These five are all good value bets. VanVleet and Butler should be closer to +750 based on track record and minutes. The Spurs are going to be playing faster this year, so that could allow Murray to see a bump. Holiday will be playing with other good defenders rather than having to do all the heavy lifting, so he could be more of a defensive playmaker. Bridges as a 100:1 long shot is an awesome bet. He averaged 1.4 per game last year and could really take a leap in terms of minutes (32 per game is possible) and confidence.
Alex Barutha: Anyone on the board who was among the leaders in deflections per game last season and should see 30 minutes per game this season. Possible longshots include Robert Covington (+5000), Jrue Holiday (+5000), Chris Paul (+10000). Can't say I disagree with Dejounte Murray (+2500) or Marcus Smart (+2500), either. It's really a toss-up.
If the Spurs finally set Murray free for 30-plus minutes per night, I really like his chances at 25-to-1. He ranked third in the league in steal rate last season, behind only Dunn and Thybulle. As a role player, Thybulle's case is a little more complicated. He probably won't play quite enough to lead the league this season, but he should finish near the top of the leaderboard every year for the foreseeable future.
NBA Blocks Leader
James Anderson: Anthony Davis (+350)
He's the best defender in the game and the only one of the top candidates who is still getting better. Hassan Whiteside and Richaun Holmes are going to be in a 50/50 timeshare to start the season and Holmes is the better player, so Whiteside could fall below 25 minutes per game. Rudy Gobert's block rate has fallen in each of the last two years. Brook Lopez is the second strongest candidate, but since he and Davis have the same odds, I'll go with the younger, more athletic player.
Alex Barutha: Rudy Gobert (+300)
Gobert's claimed this title once before and has averaged no fewer than 2.0 blocks per game since his rookie season. His role is also extremely secure. That's good enough for me. Like steals, this is a borderline toss-up every season.
Nick Whalen: Anthony Davis (+350)
It's tough to feel too strongly about this one, but as long as Davis stays healthy he's a virtual lock to finish near the top. This race should be wide open assuming last year's leader, Hassan Whiteside, takes on a reduced role in Sacramento.
James Anderson: Mitchell Robinson (+800)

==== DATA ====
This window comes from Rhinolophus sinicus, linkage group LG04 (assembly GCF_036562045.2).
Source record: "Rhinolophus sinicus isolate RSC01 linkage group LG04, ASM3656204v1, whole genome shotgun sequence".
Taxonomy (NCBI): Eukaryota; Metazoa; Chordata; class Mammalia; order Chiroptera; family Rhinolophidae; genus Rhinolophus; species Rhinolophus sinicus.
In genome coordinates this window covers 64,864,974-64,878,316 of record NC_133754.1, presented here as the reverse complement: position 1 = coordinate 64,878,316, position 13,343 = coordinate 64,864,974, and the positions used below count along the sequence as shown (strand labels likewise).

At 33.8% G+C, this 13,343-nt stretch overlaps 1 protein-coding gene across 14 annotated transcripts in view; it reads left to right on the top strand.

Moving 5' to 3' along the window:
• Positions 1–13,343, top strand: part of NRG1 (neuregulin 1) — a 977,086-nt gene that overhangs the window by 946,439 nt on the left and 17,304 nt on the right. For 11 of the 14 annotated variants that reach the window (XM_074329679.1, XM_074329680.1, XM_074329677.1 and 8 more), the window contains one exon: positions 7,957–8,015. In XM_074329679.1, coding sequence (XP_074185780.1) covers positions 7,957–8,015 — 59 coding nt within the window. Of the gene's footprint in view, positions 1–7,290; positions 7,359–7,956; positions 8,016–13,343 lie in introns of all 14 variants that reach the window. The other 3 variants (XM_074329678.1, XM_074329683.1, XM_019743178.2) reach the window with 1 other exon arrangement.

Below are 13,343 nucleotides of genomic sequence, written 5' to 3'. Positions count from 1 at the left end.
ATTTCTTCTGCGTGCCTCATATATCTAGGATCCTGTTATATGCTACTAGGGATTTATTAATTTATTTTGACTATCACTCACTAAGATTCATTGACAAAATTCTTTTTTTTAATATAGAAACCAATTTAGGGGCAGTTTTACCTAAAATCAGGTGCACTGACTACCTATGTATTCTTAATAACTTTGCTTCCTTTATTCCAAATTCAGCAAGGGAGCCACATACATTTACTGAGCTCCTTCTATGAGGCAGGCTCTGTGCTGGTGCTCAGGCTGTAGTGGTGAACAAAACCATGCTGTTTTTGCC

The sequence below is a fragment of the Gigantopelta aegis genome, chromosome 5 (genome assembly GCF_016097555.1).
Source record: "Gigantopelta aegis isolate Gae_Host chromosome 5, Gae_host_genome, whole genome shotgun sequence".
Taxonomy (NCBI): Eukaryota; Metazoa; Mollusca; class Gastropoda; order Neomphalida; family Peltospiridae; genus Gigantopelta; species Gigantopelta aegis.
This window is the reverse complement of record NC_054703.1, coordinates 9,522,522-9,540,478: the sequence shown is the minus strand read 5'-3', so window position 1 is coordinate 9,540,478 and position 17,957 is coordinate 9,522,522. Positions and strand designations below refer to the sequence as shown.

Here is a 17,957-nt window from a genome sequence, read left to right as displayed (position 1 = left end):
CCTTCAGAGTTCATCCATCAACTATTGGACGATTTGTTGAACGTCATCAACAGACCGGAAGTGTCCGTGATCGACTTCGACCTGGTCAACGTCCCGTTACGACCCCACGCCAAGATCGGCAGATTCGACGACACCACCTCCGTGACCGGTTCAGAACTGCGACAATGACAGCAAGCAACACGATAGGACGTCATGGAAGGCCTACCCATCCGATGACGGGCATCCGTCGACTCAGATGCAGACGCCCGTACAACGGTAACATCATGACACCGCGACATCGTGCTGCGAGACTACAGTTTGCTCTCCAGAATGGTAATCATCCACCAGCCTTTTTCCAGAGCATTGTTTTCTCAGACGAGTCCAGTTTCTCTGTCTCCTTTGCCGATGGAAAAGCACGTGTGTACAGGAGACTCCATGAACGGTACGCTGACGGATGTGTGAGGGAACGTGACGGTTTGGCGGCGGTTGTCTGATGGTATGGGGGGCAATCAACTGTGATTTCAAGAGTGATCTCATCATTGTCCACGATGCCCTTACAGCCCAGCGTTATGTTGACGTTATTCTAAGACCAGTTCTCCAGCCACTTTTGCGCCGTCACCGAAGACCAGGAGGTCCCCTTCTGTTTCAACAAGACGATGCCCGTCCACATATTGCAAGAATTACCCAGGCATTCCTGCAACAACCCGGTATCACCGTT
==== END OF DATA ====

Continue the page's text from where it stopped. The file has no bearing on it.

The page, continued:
Robinson regressed last season, but he is still just 22 and has a new coach. He has the best shot blocking tools in the game, but he needs to cut down on his fouling in order to play enough minutes to lead this category.
Turner has led the league in blocks before (2018-19; 2.7 BLK) and has averaged over 2.0 swats three times in his five-year career. Robinson was second in the league in block percentage last season and is averaging 3.6 blocks per 36 minutes for his career – the main issue for him will be getting enough minutes. Drummond's number is just too low for a guy in a contract year who has averaged over 2.0 blocks per 36 minutes twice in his career and was eighth in contested two-pointers per game last year. He's also a lock to see 30 minutes per game. It does complicate things if he gets traded, however.
Lopez isn't an exciting name, but he quietly finished second in blocks per game last season. So if Whiteside does take a step back, Lopez could be next in line.
Boucher is a longshot for a reason. He'll begin the season in a bench role, but if Aron Baynes gets hurt – or if Boucher simply outplays him – he'll have an opportunity to rack up a ton of blocks. Boucher's block rate (7.3%) last season ranked sixth in the league among players who saw at least 800 minutes.
NBA Assists Leader
James Anderson: Trae Young (+300)
The overall quality of the players who will be converting Young's assists this season is drastically improved from a year ago, when he averaged 9.3 assists per game. This is one of my favorite bets on the board. Young should average more than the 10.2 assists LeBron James averaged to lead the league last season, and Dennis Schroder could cut slightly into LeBron's point guard duties.
Alex Barutha: Trae Young (+300)
Young ranked both second in assists (9.3) and potential assists (17.3) last season behind LeBron James (10.2; 18.4), and I think Young can take another step forward as a passer with the new weapons around him who are more capable shot-makers. The team bringing in Rajon Rondo also makes me believe the organization wants Rondo to teach Young how to become a true floor general, and that knowledge certainly shouldn't hurt Young's passing.
Nick Whalen: LeBron James (+275)
James led the league in assists for the first time last season and should be fully capable of repeating in 2020-21. The acquisition of Dennis Schroder is a concern – as is the potential for a reduced workload – but at this point in his career, James is more than happy to spend the regular season facilitating for others. He may have more playmaking help this season, but James also has better shooters and rim-runners around him.
James Anderson: Ben Simmons (+1200)
I'd rather bet Young, but if you want a long shot, I see the case for Simmons. Everyone agrees that the Sixers had a miserably underwhelming season last year, and Simmons still averaged eight dimes. Danny Green and Seth Curry are dramatically better catch-and-shoot options than Josh Richardson and Al Horford were a year ago, so there is similar logic here to the case for Young.